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Paso police allowed to hire officers again

The Paso Robles Police Department has been authorized to hire four additional officers in an effort to beef up its patrol unit in the wake of the recession.It will be the first time the division has been able to hire officers in four years.

The department, which patrols San Luis Obispo County’s second-largest city with a population of 29,793, has 46 positions for full-time sworn officers, but only 26 were filled in the fall.

“We only got to 41 and then the hiring freeze went into effect,” Paso Robles Police Department Chief Lisa Solomon said. “We have simply not been filling until this point due to budget challenges.”

Because of declining revenue, the city has been following cost-cutting measures in all of its departments, starting with a hiring freeze in November 2008 to avoid layoffs.

The Paso Robles Police Department’s budget is $8.3 million this year — about $2 million less than in 2007.

The cutbacks citywide have led to fewer public services such as janitorial services, roadwork and other contractual maintenance. A teen center and a city pool also closed last summer.

At the Police Department, almost all special programs have been cut as staff was shuffled to fill gaps in the patrol division.

Among the casualties was the Drug Abuse Resistance Education program at local schools and responses to non-injury traffic collisions.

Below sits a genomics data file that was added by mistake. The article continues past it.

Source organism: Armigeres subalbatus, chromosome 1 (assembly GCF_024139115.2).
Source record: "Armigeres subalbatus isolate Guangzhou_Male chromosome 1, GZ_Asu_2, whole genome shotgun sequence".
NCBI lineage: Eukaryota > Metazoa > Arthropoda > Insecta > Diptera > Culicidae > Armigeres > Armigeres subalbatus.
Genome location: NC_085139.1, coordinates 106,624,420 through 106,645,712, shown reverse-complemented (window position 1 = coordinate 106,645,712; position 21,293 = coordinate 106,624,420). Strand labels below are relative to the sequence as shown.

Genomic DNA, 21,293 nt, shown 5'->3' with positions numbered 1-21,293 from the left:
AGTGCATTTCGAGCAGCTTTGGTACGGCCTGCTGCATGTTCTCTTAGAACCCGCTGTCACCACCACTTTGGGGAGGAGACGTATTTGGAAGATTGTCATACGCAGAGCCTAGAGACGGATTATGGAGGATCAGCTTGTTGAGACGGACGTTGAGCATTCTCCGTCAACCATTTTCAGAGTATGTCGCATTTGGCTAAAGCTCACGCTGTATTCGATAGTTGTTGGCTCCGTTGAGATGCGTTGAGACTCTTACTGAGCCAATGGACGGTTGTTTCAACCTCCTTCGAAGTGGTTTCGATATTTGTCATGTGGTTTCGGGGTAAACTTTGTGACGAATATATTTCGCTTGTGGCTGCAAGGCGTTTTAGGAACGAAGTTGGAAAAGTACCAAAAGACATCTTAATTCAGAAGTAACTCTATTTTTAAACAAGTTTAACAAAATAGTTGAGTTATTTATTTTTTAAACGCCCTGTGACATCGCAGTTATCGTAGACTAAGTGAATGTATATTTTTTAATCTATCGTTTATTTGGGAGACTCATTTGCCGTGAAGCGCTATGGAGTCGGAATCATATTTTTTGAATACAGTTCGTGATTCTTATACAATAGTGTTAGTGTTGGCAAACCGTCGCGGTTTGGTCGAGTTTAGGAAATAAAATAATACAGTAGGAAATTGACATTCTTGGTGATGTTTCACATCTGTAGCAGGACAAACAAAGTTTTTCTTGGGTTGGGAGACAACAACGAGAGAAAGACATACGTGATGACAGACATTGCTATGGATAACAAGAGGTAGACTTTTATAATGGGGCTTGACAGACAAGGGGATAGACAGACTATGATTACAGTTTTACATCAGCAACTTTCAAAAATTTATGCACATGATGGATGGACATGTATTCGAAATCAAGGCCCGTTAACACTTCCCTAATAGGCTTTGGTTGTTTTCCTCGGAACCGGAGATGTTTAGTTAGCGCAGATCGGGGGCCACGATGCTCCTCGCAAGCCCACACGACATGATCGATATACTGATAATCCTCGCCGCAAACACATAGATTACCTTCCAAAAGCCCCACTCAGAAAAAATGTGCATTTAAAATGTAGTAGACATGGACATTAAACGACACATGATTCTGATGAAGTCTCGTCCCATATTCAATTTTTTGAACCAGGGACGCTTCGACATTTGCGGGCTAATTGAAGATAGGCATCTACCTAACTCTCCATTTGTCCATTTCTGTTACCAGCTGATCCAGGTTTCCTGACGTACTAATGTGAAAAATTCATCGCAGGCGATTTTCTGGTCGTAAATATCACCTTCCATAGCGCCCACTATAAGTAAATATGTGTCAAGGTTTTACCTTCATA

But when the department’s number of full-time sworn officers fell to half of what it was allocated for, City Manager Jim App allowed Solomon to hire additional personnel.

“That will give us options to consider how we will deploy those resources,” Solomon said, noting that they will likely go to the patrol division. One officer has been hired so far and has been assigned to patrol.

The salary range for a police officer is between $4,540 and $5,767 per month, according to the city.

In the past three years, the city has reduced spending more than $7 million per year by cutting about 76 positions through attrition and the hiring freeze. The reductions have helped to address the city’s multimillion-dollar deficit because of sluggish revenues from sales tax, property tax and other public fees. Staff also recently postponed salary increases again, this time through 2013 in the latest round of cuts.

The city’s general fund is budgeted for $24 million in the current fiscal year, which ends June 30.

Cynthia Lambert contributed to this report.

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